In this study, we are interested in understanding where food loss has occurred in the food supply chain based on different commodities using the Food Loss and Waste Database [20], which is the most extensive collection of national food loss and waste data. To then understand how different socioeconomic factors correlate with food loss, we link the food loss data with various national-level data on the most relevant factors, such as gross national income (GNI) per capita, employment in agriculture, access to electricity, and export volume index, among others. This is worth paying attention to since policymakers could use the findings to form the best intervention strategy and prioritize their limited resources to mitigate food loss.

Materials and methods

We used openly available datasets to investigate the links between food loss and various socioeconomic variables (Table 1). In the following subsections, we explain in more detail the variables, their relevance to this study, and how we conducted the analyses.

Table 1 Variables used as dependent and independent variables in the study

Food loss variable

Challenges in conducting research on food loss include limited data availability and unharmonized measurement methods [18, 61]. Furthermore, there is still no unanimous definition of food loss, what is considered loss across regions, and what food supply stage should be included [8, 14]. In this study, we consider food loss that occurs along the production side of the food supply chain. In other words, it starts from the moment that crops are ripe on the farm until before they reach the retailer or market [19]. We used food loss data from the Food Loss and Waste Database [20], which FAO collected through an extensive review of literature from openly accessible databases, sub- and national reports, and scientific articles in the public domain, including reports from various organizations such as the World Bank, GIZ, and IFPRI. Those publications used different food loss measurement methods, including case studies, controlled experiments, modeled estimates, survey-based estimates, census data, literature reviews, and expert opinions. To date, FAO has included more than 700 publications to produce the Food Loss and Waste Database across food products, stages of the value chain, and geographical areas.

Though the FAO database still has many uncertainties and limitations, the provided loss estimates are the most comprehensive global numbers currently available. The losses are expressed in percentage (proportion) at the country level in a specific year and stages of the food supply chain, from farm to households. They refer to the physical quantity loss of edible food, excluding feed and the inedible parts, divided by the amount produced for various crops and other food commodities. These are divided into five different commodity groups, namely (1) cereals and pulses, (2) fruits and vegetables, (3) roots, tubers, and oil crops, (4) animal products, and (5) others (such as stimulants and spices).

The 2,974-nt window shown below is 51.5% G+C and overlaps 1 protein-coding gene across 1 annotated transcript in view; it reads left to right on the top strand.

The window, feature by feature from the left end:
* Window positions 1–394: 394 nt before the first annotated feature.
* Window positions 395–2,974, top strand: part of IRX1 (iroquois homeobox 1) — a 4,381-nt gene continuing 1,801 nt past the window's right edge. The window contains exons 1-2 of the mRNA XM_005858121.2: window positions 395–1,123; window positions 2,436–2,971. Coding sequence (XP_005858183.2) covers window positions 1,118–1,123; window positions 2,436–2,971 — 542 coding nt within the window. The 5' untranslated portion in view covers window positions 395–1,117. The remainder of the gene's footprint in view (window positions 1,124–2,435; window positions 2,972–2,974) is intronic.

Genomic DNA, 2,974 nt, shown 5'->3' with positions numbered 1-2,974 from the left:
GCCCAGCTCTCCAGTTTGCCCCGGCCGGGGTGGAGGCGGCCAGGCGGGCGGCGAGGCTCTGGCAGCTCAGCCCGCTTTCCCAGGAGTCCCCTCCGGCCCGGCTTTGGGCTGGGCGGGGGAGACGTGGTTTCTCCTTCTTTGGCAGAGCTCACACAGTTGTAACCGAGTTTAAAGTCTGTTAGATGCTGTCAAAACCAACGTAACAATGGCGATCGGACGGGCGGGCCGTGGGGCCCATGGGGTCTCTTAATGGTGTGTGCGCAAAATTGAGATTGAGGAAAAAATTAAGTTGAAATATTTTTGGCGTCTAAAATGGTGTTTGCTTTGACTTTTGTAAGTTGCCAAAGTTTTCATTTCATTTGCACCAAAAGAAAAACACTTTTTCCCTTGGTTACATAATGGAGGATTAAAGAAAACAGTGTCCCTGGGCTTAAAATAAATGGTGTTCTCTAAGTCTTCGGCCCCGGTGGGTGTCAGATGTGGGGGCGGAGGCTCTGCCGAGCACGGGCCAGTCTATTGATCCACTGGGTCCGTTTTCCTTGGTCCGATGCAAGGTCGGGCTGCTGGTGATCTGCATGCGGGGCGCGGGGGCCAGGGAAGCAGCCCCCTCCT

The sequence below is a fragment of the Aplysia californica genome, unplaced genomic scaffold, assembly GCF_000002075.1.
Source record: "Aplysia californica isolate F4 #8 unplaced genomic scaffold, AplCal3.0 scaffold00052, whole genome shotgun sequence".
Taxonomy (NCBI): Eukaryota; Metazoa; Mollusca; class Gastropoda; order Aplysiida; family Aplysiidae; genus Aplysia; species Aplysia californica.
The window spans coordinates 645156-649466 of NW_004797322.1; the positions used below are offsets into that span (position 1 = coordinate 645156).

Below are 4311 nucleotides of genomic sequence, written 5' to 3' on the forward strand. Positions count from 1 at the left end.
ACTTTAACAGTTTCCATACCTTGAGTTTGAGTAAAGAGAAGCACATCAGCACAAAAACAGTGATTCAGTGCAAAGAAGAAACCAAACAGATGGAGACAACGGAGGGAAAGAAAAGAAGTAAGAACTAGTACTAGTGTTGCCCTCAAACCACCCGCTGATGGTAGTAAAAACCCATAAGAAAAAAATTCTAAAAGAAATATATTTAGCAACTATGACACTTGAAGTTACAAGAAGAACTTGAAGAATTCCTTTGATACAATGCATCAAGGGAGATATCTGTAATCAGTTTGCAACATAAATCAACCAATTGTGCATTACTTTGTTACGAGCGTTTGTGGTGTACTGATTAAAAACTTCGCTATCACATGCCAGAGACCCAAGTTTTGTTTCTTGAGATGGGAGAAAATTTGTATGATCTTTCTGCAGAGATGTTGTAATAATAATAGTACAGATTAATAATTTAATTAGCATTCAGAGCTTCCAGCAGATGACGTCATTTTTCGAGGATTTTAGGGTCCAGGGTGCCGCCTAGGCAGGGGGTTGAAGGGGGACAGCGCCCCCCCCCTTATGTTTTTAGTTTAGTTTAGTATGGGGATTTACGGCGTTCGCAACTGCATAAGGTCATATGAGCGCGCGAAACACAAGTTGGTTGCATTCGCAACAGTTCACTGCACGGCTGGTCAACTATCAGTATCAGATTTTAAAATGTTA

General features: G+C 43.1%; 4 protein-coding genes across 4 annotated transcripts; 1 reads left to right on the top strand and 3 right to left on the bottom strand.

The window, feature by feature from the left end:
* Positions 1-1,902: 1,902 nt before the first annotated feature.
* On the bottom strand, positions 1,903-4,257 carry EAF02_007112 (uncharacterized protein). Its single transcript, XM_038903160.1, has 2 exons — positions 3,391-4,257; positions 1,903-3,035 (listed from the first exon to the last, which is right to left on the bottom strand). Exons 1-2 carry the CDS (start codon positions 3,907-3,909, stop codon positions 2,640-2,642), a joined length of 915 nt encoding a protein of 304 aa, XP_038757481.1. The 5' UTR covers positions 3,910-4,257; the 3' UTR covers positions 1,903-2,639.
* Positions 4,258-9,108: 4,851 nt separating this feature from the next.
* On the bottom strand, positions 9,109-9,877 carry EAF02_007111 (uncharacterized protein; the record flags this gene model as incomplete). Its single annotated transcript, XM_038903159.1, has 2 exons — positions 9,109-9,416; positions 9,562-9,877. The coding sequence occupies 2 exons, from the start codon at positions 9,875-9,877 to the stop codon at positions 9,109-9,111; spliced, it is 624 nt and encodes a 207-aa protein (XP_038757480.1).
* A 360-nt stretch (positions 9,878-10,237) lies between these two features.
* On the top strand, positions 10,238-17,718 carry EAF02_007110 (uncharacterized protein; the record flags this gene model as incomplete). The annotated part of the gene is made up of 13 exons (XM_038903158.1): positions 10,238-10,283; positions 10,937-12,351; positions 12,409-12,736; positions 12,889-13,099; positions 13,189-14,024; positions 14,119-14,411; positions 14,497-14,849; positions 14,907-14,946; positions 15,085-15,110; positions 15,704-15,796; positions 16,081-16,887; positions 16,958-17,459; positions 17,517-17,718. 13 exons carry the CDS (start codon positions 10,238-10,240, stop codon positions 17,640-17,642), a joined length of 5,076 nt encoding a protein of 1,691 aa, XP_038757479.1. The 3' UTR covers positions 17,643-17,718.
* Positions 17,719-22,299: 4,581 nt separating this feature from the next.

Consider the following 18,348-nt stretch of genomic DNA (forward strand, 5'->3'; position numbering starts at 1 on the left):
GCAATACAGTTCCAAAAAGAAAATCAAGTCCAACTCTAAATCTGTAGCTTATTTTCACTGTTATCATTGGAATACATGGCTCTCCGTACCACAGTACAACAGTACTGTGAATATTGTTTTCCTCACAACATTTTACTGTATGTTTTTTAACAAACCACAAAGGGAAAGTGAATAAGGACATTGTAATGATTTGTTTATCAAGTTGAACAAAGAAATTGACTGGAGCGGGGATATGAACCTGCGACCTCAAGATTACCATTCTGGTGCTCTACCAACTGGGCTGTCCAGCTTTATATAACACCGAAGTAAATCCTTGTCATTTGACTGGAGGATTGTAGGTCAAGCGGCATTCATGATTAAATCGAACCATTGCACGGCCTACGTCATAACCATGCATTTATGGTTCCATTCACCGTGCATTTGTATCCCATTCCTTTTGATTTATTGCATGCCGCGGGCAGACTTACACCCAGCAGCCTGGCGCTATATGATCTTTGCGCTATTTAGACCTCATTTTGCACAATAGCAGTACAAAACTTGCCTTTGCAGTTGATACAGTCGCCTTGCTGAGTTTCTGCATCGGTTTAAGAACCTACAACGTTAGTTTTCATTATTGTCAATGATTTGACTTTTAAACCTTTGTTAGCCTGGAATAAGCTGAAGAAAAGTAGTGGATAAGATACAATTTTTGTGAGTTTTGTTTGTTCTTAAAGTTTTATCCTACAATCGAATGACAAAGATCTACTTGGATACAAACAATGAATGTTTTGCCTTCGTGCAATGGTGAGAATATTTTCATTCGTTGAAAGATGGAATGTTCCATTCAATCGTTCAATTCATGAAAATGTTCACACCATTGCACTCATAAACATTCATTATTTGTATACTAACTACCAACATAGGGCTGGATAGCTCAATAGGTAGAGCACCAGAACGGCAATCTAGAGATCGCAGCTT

We slightly modified the commodity groups in our analysis. Wheat, maize, and rice, which have the most observations in the dataset and are the most grown cereals worldwide, were separated from the cereals and pulses group. The more granular groups for cereals and pulses are now wheat, maize, rice, and other cereals and pulses. By doing this, we could understand the effects of socioeconomic factors on losses of the most important crops in the world. On the other hand, due to data limitations and the small number of observations, we excluded animal products and others (such as stimulants and spices) from our analysis. The rest of the groups stay the same. Therefore, we have six commodity groups, which are (1) wheat, (2) maize, (3) rice, (4) other cereals and pulses, (5) fruits and vegetables, and (6) roots, tubers, and oil crops (Fig. 1).

Fig. 1
figure 1

Average food loss data distribution based on different commodities across food supply stages: wheat a, maize b, rice c, other cereals & pulses d, fruits & vegetables e, and roots, tubers, & oil crops f. Not all countries have food loss data for certain commodities in all supply stages. The map is the authors’ illustration based on data from FAO [20]

We included four main food supply stages: farm, harvest, storage, and transport (Fig. 2). At the farm level, losses may occur because of several activities, including shelling, threshing, and winnowing. Losses at this level also include ripe but unharvested crops, so they stay on the farm [4]. It can happen when there is a failure to meet quality standards (market conformity reasons), pests attack, or simply uneconomical to harvest the ripe crops [6, 25, 45, 47]. During harvest, losses can happen during the gathering and drying, possibly because of poor harvesting techniques and equipment [3, 30]. Storage here is meant to be exclusively on the stage after harvest, not on the retailer or supermarket. Losses might occur due to low storage quality that triggers the presence of pests, fungi, and diseases [11, 15]. Finally, transport is a stage where the crops are brought to a processing facility, retailer, or market. Food might be left behind, damaged, or expired in the transporting facilities due to inadequate containers and poor road quality, prolonging the time to reach the market [3, 44].

Fig. 2
figure 2